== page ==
I had never thought about pipelines as being part of our transportation system, much less as a sustainable aspect of transportation. But one pipeline keeps 750 trucks off the road per day! Most of our pipelines are in Texas, with a lot passing through Missouri. Imagine the congestion if we added thousands of trucks to Missouri highways every day.
We often look to Europe where transportation is better for walking and biking, and better for the future. European transportation is based on infrastructure built when people walked and horses pulled wagons, and they had to figure out how to fit automobiles into it. The US came of age when automobiles were the present and the future. We have to figure out how to fit walking and biking into that. We can derive inspiration from other nations, but many of our solutions have to come from home.
For example, a study of a Los Angeles suburb found that a pedestrian-friendly shopping area relied on shoppers coming from other suburbs for revenue. Nearby residents can only walk to the shops if other shoppers drive there. Otherwise, the shops close. The walkable shopping area is a good start, but it will need transit to stay alive.
I look forward to learning more good stuff out of the 10-week classes. When I complete the Master’s in Sustainable Transportation, I hope to be a planner at the state, regional, or local level. The transportation system we have won’t work for our future. I want to be part of a transportation system that will work for everyone.
There was a time when horse rustling led to a hanging. Today, grand theft auto carries a similar weight, although hangings are out of vogue. Throughout history, stealing someone’s transportation is a serious offense.
The penalty for bike theft is typically minor, but rampant bike theft is a major deterrent to bicycling.
When I advise people to register their bicycles with the police, I hear, “That’s a waste of time.” They believe that stolen bikes are not recovered by the police, or that when they are recovered, the police make no effort to return the bikes to their owners.
In fact, many bikes are recovered. Sometimes a bike is stolen for immediate transportation and abandoned near the thief’s destination. The police will end up with this bike and if it is registered, they will notify the owner. Most of the time, that is not the happy ending because the bicycle isn’t registered or the registration contact information is out of date.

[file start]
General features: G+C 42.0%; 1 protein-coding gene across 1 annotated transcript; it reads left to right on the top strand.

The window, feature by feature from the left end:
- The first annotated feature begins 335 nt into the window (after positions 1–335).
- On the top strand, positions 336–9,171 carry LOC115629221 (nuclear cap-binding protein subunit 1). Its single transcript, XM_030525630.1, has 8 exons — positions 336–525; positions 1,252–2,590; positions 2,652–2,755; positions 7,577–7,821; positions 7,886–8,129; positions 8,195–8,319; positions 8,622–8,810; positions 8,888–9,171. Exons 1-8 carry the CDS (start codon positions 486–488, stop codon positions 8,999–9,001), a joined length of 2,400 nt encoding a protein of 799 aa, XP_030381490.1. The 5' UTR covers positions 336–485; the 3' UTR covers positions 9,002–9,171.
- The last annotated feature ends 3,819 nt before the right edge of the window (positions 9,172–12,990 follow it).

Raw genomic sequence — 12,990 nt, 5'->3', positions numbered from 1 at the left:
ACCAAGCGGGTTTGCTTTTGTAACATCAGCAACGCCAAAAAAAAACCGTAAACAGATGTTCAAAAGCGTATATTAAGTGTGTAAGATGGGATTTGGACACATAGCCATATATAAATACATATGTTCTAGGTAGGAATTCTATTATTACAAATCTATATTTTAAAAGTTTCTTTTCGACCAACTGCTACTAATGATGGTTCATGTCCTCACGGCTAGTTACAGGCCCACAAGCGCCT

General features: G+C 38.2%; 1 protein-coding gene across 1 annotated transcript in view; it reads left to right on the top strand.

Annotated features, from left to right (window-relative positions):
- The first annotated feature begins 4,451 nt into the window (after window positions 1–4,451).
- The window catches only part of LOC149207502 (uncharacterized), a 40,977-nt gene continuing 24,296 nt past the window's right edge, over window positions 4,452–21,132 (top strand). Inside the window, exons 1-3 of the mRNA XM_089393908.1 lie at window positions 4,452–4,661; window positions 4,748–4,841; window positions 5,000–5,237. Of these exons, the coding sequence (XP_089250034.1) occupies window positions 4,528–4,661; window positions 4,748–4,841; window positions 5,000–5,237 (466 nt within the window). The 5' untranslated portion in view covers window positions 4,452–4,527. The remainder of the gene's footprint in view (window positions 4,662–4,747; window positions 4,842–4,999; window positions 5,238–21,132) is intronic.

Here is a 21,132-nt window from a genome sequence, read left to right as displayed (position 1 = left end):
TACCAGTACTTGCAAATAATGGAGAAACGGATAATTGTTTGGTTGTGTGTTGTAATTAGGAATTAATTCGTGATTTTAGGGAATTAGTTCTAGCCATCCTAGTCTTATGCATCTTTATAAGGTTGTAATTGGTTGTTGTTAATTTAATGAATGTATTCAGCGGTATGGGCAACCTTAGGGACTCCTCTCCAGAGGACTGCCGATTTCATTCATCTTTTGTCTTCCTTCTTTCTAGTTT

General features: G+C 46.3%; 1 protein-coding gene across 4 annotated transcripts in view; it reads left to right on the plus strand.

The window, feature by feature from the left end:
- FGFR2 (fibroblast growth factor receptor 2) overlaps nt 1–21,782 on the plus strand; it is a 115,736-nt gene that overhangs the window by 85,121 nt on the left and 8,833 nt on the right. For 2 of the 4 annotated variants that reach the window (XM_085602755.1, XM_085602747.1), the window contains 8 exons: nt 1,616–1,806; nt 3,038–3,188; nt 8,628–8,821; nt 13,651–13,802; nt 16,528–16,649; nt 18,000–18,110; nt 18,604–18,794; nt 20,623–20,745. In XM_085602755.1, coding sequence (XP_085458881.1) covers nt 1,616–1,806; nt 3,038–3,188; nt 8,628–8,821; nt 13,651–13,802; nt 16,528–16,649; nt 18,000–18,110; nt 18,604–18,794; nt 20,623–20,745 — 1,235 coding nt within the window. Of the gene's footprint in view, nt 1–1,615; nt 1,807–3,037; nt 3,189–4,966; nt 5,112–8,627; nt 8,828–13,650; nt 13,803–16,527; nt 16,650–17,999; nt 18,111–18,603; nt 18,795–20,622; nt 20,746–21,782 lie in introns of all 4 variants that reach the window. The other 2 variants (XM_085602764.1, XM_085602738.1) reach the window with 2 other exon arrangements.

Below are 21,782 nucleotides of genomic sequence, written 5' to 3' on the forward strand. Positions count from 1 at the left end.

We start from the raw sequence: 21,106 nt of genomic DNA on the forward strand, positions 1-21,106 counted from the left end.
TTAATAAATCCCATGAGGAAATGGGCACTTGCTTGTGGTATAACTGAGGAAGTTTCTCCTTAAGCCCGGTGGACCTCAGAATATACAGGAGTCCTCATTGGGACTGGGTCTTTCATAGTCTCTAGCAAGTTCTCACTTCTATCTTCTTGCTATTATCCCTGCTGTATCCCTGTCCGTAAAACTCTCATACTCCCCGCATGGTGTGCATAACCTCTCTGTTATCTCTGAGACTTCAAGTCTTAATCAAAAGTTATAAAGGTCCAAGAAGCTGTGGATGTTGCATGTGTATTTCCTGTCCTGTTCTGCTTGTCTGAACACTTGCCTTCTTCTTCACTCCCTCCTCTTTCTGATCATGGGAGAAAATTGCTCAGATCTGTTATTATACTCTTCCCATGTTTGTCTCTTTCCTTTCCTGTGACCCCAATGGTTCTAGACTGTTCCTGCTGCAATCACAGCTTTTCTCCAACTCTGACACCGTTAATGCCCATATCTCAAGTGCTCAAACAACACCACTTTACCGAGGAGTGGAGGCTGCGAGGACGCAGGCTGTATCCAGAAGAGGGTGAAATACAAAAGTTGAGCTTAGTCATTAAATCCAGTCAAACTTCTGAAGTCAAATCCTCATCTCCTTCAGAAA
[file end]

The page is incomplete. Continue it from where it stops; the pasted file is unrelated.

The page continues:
It’s not enough to register your bike. If your contact information changes, you need to update that with the police.
It is true that registration has limited effect. Many bike thieves are just looking for transportation. But some bike thieves operate a business. “Professional” bike thieves know that it’s a mistake to steal and sell bikes in the same town. Since every town’s registration process is independent, it’s easier to steal a bike in one town and sell it in another. To ensure that the bike isn’t stolen, a buyer would have to check the serial number with every municipality in the entire nation and beyond! A standardized registration system with registration occurring at the point of sale, as is done for cars and, in Denmark, for bikes, would inconvenience professional bike thieves.
Stolen bikes are big business. Stolen bikes are as good as cash for drugs. Stolen bikes are even shipped overseas. But stolen bikes hurt the bicycle industry.
Because bike theft is so pervasive, people avoid buying nice bikes or avoid biking entirely. Biking is a less reliable form of transportation when your bike might be missing for your journey home. Stiff penalties for bike theft and a mandatory standardized registration system would promote bicycling for transportation.
Simply locking your bike up is effective. Never walk away from your unsecured bike, even just for a couple minutes. Use a U-lock or a sturdy, high quality cable lock. Make sure the lock goes through the bike frame and through the bike rack. Don’t lock just the tire, which is easily separated from the rest of the bike, leaving you with a tire and no bike!
Our new cyclist, Scott, took the bicycle class recently that teaches how to bicycle with traffic. I have been teaching him the principles of vehicular cycling informally through instruction and demonstration. I turn every situation into a lesson. He doubted that the class would teach him anything that I hadn’t covered, but I believed it would do him good to experience the formal presentation.
“How did it go?” I asked him afterwards.
“It was a good review,” he replied. He thought he hadn’t learned anything new.
I thought I detected a different attitude toward traffic: more confident and assertive.
One day he ranted about two drivers and a bicyclist. One driver yelled, “Use the bike lane!” on a street with no bike lane. One driver yelled, “Get off the road!” But he was most indignant about the bicyclist who snaked up the right side of a line of cars waiting at a traffic light.
“She gives drivers the expectation that bicyclists will be on the extreme right,” he explained.
“Did you respond to the drivers who yelled at you?” I asked. We’ve discussed extensively all the good reasons to refrain from responding.
I was not surprised when he sheepishly admitted that he responded with “F— you!”.